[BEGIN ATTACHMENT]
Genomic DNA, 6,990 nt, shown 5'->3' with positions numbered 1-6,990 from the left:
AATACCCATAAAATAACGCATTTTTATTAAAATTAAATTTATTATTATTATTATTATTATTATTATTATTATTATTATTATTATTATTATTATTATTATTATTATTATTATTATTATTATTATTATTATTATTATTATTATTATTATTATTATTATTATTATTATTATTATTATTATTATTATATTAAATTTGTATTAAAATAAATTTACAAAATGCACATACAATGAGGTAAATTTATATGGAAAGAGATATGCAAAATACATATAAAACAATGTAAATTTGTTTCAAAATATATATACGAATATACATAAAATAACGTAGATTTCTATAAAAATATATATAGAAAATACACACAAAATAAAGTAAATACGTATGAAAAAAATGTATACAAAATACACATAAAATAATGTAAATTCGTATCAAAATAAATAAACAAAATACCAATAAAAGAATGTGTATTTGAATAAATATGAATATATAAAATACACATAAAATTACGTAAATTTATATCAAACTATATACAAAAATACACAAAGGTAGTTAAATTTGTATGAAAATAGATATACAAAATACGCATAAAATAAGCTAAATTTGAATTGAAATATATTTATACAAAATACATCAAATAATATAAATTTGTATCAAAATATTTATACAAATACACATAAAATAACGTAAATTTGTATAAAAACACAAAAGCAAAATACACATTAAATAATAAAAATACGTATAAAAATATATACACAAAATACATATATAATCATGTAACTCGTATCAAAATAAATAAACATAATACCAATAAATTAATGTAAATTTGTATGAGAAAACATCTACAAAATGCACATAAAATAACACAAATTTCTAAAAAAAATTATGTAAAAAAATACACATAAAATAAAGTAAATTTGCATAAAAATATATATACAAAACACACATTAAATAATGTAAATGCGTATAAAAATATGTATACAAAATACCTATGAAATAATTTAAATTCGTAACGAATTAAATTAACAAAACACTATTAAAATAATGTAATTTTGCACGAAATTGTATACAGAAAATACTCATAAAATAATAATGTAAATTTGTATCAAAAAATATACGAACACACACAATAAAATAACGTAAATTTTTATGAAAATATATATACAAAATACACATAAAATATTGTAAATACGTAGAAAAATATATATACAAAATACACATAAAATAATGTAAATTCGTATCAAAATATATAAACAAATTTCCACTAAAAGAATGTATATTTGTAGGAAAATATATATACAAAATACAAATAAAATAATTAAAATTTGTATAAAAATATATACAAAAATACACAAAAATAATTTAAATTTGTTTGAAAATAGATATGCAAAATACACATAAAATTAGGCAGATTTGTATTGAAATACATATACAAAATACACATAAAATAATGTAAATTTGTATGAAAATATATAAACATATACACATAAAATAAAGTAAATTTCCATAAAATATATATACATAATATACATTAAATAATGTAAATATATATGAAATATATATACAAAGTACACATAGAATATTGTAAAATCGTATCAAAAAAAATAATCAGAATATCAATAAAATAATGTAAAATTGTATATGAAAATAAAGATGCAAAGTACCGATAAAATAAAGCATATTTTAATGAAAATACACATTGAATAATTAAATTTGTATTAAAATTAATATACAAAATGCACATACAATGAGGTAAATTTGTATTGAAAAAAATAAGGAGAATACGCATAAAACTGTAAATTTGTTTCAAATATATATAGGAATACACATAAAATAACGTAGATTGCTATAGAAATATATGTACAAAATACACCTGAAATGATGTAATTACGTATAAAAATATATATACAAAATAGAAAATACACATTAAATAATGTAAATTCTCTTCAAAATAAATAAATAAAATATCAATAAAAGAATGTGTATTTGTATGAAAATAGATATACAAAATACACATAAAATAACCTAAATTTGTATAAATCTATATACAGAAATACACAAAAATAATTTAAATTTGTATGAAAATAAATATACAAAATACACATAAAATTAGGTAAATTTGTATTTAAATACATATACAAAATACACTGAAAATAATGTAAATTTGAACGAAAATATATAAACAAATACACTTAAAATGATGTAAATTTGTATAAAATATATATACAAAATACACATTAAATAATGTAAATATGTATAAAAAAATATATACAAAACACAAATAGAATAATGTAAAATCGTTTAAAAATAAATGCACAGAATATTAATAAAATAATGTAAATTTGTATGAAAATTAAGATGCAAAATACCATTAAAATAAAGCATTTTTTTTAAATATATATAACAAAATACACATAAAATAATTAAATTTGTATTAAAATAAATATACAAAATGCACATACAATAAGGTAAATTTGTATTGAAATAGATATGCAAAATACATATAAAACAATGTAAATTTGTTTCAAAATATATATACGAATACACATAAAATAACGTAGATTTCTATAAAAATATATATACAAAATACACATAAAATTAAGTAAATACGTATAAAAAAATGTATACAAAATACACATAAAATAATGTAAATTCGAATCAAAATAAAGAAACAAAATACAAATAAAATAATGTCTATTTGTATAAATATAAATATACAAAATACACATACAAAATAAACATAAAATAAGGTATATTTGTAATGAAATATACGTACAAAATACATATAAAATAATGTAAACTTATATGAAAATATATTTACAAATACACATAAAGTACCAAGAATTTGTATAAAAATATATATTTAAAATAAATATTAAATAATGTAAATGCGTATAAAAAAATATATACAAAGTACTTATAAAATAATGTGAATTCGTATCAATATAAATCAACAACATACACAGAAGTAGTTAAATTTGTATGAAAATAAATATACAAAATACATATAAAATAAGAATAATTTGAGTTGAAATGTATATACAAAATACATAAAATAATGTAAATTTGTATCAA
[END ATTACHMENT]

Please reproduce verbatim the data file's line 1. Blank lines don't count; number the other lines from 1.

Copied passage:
Genomic DNA, 6,990 nt, shown 5'->3' with positions numbered 1-6,990 from the left: